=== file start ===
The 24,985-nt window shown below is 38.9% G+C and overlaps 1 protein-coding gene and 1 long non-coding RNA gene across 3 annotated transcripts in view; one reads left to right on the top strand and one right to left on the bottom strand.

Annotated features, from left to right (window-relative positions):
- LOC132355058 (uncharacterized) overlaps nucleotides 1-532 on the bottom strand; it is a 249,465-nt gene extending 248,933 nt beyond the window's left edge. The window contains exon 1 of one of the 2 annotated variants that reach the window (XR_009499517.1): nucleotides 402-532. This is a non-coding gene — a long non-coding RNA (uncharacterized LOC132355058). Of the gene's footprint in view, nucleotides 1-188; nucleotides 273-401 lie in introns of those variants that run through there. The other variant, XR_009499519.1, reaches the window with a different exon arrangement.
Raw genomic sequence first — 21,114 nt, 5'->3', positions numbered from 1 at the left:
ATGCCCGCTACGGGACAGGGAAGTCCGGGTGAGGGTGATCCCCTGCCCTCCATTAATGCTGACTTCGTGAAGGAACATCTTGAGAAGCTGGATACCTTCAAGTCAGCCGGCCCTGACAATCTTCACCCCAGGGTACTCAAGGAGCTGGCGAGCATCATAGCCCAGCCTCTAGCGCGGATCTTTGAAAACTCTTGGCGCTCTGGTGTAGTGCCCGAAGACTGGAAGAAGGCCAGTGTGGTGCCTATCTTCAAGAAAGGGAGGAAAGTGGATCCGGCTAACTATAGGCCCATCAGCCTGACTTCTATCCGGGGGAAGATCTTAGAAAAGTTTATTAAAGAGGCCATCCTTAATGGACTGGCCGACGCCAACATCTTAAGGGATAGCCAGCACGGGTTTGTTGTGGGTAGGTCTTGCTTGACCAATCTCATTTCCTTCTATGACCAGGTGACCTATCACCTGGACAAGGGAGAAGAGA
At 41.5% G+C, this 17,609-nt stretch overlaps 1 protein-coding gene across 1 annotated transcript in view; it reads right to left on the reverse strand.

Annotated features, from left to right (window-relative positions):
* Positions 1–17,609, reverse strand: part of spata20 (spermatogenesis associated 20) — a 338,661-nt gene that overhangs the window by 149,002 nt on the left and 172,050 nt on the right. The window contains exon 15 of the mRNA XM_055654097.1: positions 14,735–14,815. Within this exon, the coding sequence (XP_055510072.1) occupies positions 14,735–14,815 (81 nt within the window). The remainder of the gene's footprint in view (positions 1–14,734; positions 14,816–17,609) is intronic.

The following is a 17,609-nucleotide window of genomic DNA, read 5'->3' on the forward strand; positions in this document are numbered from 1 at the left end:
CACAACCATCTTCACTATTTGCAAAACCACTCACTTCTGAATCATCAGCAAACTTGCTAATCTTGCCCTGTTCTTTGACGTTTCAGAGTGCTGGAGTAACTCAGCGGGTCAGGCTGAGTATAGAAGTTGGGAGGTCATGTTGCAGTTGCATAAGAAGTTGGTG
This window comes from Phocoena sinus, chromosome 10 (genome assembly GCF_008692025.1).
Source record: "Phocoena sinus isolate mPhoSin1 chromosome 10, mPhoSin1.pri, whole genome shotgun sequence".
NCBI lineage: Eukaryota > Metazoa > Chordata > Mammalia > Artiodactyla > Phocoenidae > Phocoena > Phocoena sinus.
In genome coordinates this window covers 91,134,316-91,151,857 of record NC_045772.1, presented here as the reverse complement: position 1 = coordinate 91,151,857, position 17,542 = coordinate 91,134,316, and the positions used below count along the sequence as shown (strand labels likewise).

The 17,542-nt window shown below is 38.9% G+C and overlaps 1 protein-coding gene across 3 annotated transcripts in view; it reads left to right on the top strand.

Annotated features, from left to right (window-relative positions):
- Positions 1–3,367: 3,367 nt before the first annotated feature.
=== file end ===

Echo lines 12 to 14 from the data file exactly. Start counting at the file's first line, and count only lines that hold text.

Source record: "Phocoena sinus isolate mPhoSin1 chromosome 10, mPhoSin1.pri, whole genome shotgun sequence".
NCBI lineage: Eukaryota > Metazoa > Chordata > Mammalia > Artiodactyla > Phocoenidae > Phocoena > Phocoena sinus.
In genome coordinates this window covers 91,134,316-91,151,857 of record NC_045772.1, presented here as the reverse complement: position 1 = coordinate 91,151,857, position 17,542 = coordinate 91,134,316, and the positions used below count along the sequence as shown (strand labels likewise).